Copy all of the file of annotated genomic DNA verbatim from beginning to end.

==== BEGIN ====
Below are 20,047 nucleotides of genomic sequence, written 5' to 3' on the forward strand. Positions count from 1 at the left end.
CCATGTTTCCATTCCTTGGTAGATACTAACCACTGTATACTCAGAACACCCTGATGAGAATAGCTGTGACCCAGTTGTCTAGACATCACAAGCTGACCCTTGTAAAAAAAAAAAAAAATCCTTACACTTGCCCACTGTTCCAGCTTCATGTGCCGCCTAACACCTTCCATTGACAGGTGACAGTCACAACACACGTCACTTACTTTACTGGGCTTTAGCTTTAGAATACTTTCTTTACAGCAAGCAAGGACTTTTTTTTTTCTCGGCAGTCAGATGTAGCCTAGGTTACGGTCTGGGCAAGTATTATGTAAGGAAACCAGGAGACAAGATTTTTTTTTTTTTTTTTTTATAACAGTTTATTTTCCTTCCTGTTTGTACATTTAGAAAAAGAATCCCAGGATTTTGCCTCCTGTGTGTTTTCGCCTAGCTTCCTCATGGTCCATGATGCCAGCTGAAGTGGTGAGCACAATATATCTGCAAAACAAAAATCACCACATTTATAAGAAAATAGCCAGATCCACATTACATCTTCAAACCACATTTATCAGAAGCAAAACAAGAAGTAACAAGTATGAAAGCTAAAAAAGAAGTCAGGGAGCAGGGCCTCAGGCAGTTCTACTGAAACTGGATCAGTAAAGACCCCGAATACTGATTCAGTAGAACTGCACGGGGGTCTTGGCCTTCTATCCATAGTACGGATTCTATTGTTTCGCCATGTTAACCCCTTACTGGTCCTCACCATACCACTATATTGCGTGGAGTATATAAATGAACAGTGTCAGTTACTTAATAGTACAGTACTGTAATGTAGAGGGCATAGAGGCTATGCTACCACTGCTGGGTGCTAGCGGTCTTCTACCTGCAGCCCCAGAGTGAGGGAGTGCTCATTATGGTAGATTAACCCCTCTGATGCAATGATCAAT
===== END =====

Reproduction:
Below are 20,047 nucleotides of genomic sequence, written 5' to 3' on the forward strand. Positions count from 1 at the left end.
CCATGTTTCCATTCCTTGGTAGATACTAACCACTGTATACTCAGAACACCCTGATGAGAATAGCTGTGACCCAGTTGTCTAGACATCACAAGCTGACCCTTGTAAAAAAAAAAAAAAATCCTTACACTTGCCCACTGTTCCAGCTTCATGTGCCGCCTAACACCTTCCATTGACAGGTGACAGTCACAACACACGTCACTTACTTTACTGGGCTTTAGCTTTAGAATACTTTCTTTACAGCAAGCAAGGACTTTTTTTTTTCTCGGCAGTCAGATGTAGCCTAGGTTACGGTCTGGGCAAGTATTATGTAAGGAAACCAGGAGACAAGATTTTTTTTTTTTTTTTTTTATAACAGTTTATTTTCCTTCCTGTTTGTACATTTAGAAAAAGAATCCCAGGATTTTGCCTCCTGTGTGTTTTCGCCTAGCTTCCTCATGGTCCATGATGCCAGCTGAAGTGGTGAGCACAATATATCTGCAAAACAAAAATCACCACATTTATAAGAAAATAGCCAGATCCACATTACATCTTCAAACCACATTTATCAGAAGCAAAACAAGAAGTAACAAGTATGAAAGCTAAAAAAGAAGTCAGGGAGCAGGGCCTCAGGCAGTTCTACTGAAACTGGATCAGTAAAGACCCCGAATACTGATTCAGTAGAACTGCACGGGGGTCTTGGCCTTCTATCCATAGTACGGATTCTATTGTTTCGCCATGTTAACCCCTTACTGGTCCTCACCATACCACTATATTGCGTGGAGTATATAAATGAACAGTGTCAGTTACTTAATAGTACAGTACTGTAATGTAGAGGGCATAGAGGCTATGCTACCACTGCTGGGTGCTAGCGGTCTTCTACCTGCAGCCCCAGAGTGAGGGAGTGCTCATTATGGTAGATTAACCCCTCTGATGCAATGATCAAT